Review – Martian Manhunter #5: Old Sins Come Home

Comic Books DC This Week
Martian Manhunter #5 variant cover, via DC Comics.

Martian Manhunter #5 – Steve Orlando, Writer; Riley Rossmo, Artist; Ivan Plascencia, Colorist

Ratings:

Ray – 9/10

Corrina: Death of the Family

Ray: A slow-burn cosmic noir mystery with some of the most haunting art ever published in a DC comic, this Orlando/Rossmo collaboration continues to shed light on the history of Mars in a way few writers have managed. Martian Manhunter #5 starts on Mars in their highest court, as felons are sentenced to a cruel fate – having their shape-shifting stripped away and being locked in a single form designed to mark them as a deviant. Whether these criminals deserve this fate or not, the book lets us decide for ourselves – after all, we’ve seen that Mars is a rather corrupt and repressive society, and J’onn is hardly immune from this even though he seems to have some hesitations about these punishments. This dark chapter comes back to haunt him in the present day as one of the “marked” has seemingly survived, honing his psychic skills to compensate for his lack of shapeshifting. He’s able to psychically inflict the terrible H’ronmeer’s Plague on J’onn in a chilling segment that breaks J’onn down like we’ve rarely seen.

The story wisely keeps things ambiguous about whether the evil Cha’rnn is actually there or if it’s a sickness deep in J’onn’s mind, but it’s clear that if he’s real, he’s probably behind the serial killings. J’onn and his former ally Detective Diane Meade are still on the outs, but she wants to work with him again, at least to finish the case. We learn a lot more about Meade this issue, as the series gives her a personal life and a girlfriend with whom she has a fun, salty banter. More evidence that letting LGBT writers develop LGBT characters results in good writing for everyone. This is very much a breather issue after the opening segments, as J’onn and Meade are slowly easing towards the next stage in their mission. However, the ending indicates we’re going to see what really happened on Mars’ last day in the next issue, so I’m expecting that to be full of gut-punches. This series is a slow burn, but at almost halfway through it’s turning into one of the best Martian Manhunter stories.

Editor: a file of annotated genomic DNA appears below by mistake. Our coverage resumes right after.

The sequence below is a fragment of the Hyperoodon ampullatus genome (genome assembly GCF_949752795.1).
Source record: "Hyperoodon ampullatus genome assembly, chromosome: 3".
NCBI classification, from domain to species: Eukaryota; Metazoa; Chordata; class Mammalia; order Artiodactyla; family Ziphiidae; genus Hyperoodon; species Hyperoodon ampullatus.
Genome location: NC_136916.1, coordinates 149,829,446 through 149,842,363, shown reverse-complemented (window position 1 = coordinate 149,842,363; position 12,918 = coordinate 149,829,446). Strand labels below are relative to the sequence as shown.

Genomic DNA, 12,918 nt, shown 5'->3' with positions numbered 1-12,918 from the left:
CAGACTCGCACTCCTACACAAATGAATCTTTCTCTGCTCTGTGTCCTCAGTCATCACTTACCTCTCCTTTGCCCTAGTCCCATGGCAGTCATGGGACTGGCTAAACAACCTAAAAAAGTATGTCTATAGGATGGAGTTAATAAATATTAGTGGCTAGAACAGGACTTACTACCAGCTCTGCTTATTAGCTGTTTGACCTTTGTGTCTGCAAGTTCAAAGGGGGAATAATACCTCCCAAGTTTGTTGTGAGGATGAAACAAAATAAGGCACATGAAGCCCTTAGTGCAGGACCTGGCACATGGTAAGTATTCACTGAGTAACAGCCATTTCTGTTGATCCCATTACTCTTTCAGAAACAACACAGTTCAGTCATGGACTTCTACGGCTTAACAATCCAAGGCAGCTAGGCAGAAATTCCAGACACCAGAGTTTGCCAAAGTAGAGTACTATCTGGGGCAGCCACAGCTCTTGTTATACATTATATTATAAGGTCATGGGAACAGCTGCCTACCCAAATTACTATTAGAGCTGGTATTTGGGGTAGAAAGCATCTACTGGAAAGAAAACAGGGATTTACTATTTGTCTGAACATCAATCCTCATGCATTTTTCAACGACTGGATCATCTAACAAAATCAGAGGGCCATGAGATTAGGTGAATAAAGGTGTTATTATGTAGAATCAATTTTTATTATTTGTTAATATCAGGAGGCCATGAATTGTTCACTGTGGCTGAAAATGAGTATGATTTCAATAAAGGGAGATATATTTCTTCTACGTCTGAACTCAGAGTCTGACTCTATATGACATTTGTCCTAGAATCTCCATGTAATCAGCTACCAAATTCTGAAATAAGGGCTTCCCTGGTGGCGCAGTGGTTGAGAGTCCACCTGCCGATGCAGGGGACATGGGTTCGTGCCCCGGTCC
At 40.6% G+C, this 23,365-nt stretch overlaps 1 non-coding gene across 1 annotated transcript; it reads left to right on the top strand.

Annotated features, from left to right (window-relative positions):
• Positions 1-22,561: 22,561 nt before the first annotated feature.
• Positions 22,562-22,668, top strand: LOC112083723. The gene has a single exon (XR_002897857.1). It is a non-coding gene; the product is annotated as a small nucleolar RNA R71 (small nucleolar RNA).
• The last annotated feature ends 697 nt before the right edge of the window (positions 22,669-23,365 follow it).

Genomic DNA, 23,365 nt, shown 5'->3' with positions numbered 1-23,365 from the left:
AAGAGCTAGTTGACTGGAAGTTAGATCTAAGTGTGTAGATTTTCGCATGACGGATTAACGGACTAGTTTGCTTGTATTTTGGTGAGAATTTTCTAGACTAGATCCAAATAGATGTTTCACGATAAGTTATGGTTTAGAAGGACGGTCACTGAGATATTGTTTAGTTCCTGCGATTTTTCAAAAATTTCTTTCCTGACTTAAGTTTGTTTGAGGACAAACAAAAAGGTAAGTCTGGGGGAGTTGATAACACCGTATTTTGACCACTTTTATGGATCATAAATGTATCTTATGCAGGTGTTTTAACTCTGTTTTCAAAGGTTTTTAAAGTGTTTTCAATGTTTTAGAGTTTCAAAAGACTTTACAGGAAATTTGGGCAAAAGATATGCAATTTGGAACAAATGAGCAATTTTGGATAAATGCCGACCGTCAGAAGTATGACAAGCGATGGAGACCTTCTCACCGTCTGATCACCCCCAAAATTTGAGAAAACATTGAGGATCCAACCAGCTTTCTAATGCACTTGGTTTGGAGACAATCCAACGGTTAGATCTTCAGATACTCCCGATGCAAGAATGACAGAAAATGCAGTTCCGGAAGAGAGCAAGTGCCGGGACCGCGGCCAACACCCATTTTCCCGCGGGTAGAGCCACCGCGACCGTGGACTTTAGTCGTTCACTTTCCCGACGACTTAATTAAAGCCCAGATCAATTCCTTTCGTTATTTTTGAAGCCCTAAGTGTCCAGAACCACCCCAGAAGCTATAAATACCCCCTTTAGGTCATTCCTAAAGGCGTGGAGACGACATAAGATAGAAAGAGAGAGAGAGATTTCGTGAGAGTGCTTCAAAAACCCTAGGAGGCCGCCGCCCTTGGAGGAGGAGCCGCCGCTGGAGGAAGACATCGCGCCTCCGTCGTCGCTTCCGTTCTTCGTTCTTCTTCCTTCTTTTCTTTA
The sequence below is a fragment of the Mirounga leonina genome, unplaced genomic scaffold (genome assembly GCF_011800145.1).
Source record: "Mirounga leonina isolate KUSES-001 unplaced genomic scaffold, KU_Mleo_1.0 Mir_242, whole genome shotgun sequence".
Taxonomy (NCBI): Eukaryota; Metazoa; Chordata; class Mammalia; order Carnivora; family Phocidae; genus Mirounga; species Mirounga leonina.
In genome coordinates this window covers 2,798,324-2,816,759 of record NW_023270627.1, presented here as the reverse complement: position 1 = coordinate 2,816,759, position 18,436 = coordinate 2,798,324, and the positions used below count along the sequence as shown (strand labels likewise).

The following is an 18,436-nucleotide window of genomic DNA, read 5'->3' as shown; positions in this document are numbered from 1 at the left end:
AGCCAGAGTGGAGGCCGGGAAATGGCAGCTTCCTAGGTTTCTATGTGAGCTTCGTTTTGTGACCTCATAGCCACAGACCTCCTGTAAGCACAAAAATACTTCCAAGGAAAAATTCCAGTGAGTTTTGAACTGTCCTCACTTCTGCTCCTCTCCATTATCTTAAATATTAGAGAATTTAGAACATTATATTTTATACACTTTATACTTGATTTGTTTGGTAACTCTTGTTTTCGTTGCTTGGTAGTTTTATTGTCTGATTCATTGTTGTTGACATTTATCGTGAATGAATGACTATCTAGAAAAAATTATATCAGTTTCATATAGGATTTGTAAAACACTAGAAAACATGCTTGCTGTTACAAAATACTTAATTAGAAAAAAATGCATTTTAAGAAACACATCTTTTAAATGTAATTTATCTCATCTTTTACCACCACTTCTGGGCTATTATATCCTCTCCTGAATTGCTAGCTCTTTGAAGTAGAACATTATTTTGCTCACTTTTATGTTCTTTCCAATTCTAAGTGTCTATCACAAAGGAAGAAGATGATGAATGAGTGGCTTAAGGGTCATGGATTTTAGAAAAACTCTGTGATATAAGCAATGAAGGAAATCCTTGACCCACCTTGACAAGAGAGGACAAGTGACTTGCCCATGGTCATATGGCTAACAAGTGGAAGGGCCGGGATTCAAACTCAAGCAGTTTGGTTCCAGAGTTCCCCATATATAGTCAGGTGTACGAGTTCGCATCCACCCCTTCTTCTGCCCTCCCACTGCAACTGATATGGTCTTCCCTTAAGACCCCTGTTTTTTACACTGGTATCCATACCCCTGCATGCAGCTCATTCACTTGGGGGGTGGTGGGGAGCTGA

Martian Manhunter #5 interior page
The court of Mars. Via DC Comics.

Corrina: I’ve run out of words for how good this series is. It’s gotten to the point where I want to just shove the comic into someone’s hands and simply say “Read it. Now!”

But I’ll attempt to explain why.

It humanizes J’onn in a way that hasn’t been done in a long time–and it does it by going back to his time on Mars and making Mars a fascinating and complex place, ruled by not-always benevolent leaders. It also creates shades of gray for J’onn’s life on Mars, as he struggles to follow the orders of his society that he knows may be wrong. It shows him as a family man, providing depth to his family, instead of the cardboard background characters that they’ve been.

It also draws parallels between J’onn’s work on Mars and his decision to continue to be a police detective on Earth.

Detective Diane Meade has been well-drawn too, with her anger and fear at J’onn’s deception clear, though she’s too much the police officer to finally turn away help in finding a killer.

There’s the truly terrifying villain who may or may not be casting illusions (or is it reality?) to drive J’onn mad and kill him. Given why the villain is on Earth, I even feel pity for this villain.

And, finally, Rossmo’s art, which verges between adorable (J’onn and his family), pure horror (J’onn under attack by the virus), and more subtle, especially in the scenes with Diane struggling with her new knowledge.

So, yeah. Go. Buy. Read.

To find reviews of all the DC issues, visit DC This Week.

Disclaimer: GeekDad received this comic for review purposes.

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